2020 a year half empty or half full?
For some, it may feel as though we can put some distance between the uncertainty of 2020 as we enjoy current freedoms. These past weeks, I’ve heard many people say that they didn’t fully appreciate how deeply they had been affected by the events of last year and it’s taken time to process all that has occurred.
I am personally very grateful to those who have contributed so proactively to the COVID-19 Cancer Taskforce. We have just marked the one-year anniversary since the VCCN was formed. It became a vital forum where we were able to speak openly about the challenges faced during the most difficult periods. I know I’m not alone in having a sense of satisfaction and pride in our ability to work together to solve some of the most urgent issues for patients. Unfortunately, new challenges continue to emerge. As anticipated, in this next phase of the pandemic we find ourselves in the early stages of increased demand for cancer services.
This demand trajectory comes amid large backlogs in elective surgeries, staff shortages and resignations, and medical supply chain issues, placing new demands on an already stressed system and workforce. At the same time, VCCC alliance academic and research members continue to grapple with re-setting priorities and a changing funding landscape. An ongoing commitment to supporting each other will be crucial as we continue to deal with the fallout. It is worth remembering that friends and colleagues will be among those who will rely on flexibility and understanding for some time yet, and that we need to look after each other.
Collaboration technologies here to stay
As we begin to plot a recovery strategy, we have a once-in-a-lifetime opportunity to reconfigure aspects of our health system well overdue for improvement and investment. Even before the COVID crisis, the CSIRO’s Future of Health report, identified the health sector has an opportunity to innovate beyond wellness treatment and towards managing health and wellbeing to improve the health outcomes of everyone in Australia.
During 2020 we witnessed a massive shift to working and learning remotely and we found the ability to log in from almost anywhere is yielding considerable benefits for an alliance such as ours. Our regional and metropolitan workforces have shifted closer and we’ve been successfully collaborating across tumour streams and locations, all while reducing our carbon footprint, removing cost, and saving time. The comparative ease of this shift tells us that collaboration technologies are here to stay, and further digital and data-driven opportunities await us.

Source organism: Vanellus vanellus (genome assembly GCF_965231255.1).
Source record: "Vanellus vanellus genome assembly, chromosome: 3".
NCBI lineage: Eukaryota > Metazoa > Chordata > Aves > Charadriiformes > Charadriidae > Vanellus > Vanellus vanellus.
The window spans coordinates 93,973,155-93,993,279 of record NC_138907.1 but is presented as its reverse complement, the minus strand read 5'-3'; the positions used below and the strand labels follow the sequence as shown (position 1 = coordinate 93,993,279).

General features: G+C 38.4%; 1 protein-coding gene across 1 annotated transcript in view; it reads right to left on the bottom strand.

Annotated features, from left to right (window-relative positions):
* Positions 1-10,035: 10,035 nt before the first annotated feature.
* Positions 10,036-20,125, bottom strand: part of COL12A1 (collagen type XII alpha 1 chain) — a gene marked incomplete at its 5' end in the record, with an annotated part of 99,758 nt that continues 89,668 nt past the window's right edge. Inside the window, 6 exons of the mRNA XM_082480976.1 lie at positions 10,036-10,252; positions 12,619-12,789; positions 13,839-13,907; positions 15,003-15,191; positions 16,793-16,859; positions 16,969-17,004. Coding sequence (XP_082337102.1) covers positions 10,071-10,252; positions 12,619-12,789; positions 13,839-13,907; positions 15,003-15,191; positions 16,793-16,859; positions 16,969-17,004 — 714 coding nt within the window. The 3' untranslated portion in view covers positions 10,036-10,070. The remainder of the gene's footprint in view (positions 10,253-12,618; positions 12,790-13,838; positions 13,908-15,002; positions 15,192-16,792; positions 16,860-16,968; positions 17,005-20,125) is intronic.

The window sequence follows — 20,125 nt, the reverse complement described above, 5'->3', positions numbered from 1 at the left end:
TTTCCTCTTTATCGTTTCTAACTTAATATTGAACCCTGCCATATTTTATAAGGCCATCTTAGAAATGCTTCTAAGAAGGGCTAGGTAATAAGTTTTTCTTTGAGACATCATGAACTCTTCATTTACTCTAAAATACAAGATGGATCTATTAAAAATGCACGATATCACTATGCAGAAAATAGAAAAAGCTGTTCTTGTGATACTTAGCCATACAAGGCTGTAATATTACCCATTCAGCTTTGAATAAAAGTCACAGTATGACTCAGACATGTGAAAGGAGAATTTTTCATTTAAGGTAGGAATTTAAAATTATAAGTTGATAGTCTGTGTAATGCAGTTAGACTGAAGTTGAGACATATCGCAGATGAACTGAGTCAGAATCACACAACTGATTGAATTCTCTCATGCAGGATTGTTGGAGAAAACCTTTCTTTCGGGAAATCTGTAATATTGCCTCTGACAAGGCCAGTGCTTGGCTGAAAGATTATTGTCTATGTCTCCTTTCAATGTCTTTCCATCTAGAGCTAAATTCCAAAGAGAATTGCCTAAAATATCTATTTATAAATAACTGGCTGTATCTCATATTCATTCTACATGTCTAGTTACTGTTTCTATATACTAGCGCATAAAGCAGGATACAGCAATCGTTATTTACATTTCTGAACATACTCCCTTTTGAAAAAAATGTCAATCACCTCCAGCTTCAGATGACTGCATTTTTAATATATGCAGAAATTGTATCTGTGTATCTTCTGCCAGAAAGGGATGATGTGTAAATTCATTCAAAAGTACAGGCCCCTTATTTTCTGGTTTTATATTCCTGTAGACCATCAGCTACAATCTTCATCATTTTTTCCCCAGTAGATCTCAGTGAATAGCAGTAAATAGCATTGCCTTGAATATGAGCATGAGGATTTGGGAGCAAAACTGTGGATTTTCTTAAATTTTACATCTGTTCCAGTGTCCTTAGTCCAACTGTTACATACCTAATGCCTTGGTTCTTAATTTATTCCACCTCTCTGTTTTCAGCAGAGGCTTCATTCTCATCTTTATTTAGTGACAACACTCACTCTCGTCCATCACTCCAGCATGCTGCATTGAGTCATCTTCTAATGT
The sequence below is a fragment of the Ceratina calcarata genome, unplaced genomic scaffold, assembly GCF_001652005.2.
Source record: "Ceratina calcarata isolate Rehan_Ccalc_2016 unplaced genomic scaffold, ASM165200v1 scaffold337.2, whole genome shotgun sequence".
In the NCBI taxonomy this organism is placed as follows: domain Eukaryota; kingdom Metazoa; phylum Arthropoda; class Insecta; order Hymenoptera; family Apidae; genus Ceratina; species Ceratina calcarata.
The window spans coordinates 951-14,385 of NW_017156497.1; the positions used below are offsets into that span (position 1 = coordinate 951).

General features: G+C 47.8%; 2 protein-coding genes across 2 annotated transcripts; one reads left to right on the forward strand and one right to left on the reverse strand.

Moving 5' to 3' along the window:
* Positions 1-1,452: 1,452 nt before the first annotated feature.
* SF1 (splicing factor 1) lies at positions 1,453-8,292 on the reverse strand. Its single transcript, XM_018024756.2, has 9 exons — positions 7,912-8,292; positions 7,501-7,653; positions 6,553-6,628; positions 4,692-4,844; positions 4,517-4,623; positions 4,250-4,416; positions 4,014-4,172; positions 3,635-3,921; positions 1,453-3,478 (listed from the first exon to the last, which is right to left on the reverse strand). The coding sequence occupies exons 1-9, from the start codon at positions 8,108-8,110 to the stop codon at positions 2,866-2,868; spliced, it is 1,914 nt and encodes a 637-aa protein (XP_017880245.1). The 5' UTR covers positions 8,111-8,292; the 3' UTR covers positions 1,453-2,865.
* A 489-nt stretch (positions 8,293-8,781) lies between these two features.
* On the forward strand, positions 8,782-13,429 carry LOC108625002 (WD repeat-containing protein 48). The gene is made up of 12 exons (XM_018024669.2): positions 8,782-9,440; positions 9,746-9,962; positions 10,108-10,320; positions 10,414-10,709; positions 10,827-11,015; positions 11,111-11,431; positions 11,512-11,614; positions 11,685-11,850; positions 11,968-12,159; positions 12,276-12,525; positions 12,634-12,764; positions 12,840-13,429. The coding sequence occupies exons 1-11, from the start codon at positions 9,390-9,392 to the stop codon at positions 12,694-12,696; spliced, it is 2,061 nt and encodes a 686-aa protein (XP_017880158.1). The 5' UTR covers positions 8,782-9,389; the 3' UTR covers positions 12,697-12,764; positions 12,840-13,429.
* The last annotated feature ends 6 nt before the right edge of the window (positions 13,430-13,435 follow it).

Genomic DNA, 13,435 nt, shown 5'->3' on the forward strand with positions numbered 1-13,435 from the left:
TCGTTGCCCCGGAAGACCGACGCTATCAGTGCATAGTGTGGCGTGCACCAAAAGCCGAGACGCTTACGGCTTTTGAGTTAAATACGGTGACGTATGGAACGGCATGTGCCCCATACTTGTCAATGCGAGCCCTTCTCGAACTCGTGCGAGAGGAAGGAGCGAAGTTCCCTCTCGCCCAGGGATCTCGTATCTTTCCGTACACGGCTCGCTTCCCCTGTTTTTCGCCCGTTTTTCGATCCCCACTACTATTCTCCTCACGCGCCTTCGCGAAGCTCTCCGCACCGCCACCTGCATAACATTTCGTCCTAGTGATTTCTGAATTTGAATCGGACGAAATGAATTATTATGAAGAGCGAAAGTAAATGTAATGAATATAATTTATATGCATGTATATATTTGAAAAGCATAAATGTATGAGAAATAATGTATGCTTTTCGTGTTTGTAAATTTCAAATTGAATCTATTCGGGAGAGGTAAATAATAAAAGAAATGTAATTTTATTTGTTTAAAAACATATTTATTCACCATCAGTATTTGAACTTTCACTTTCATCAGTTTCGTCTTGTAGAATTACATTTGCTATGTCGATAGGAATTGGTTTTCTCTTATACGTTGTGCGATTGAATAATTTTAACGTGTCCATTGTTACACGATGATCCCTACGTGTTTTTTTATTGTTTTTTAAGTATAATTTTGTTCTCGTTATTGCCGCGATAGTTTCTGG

The opportunities these new dynamics present will be central to the messages I take to Canberra later this month as the cancer sector comes together to begin the process of looking at priorities for a national cancer plan. I have been invited to present on opportunities and needs in research and data and will be tapping into the knowledge and wisdom across the alliance and our partners for input so that I can communicate the key priorities for transformation. Please contact me with any thoughts you may have.
Forward momentum in ten strategic areas
Under the guidance of our steering groups we are now refining our Strategic Program Plan 2021-2024, ahead of an official launch in July. It is a bold and targeted roadmap that focuses on pivotal opportunities for improving health outcomes for patients with cancer. Within the plan are strategies for the routine inclusion of genomics as part of clinical testing, and programs to link clinical, biological, genomic, and patient outcomes data to enable discoveries that will help bring us to a new era of tailored care of cancer patients.
Highly trained workforce to meet demand
Building a workforce that is equipped and capable of delivering these evidence-led innovations is critical to achieving our goals, and this is particularly true when it comes to reducing the disparity in outcomes for patients in rural and regional Victoria. It was fantastic to meet with the Minister for Employment, Innovation, Medical Research and the Digital Economy, The Hon. Jaala Pulford last month, to discuss our future plans in this area and success to-date in creating new, highly-skilled jobs, especially in clinical trials.
There is no better evidence of this than the achievements of our SKILLED Clinical Trials Internship program, a partnership with MTPConnect’s $32 million Researcher Exchange and Development within Industry (REDI) initiative. Nine study coordinators and 12 clinical trial assistants have been mobilised across both regional and metropolitan sites after completing an intensive orientation at the VCCC.
In other celebrations of excellence in our field, the 2021 Picchi Award for Excellence in Cancer Research is open for applications and I strongly encourage PhDs in our member organisations to apply for these career-boosting prizes. You only need to look at the list of past winners to feel inspired. Finally, next month we will host a special event to introduce the inaugural graduating class of the Master of Cancer Sciences to showcase their cancer research projects.
Prof Grant McArthur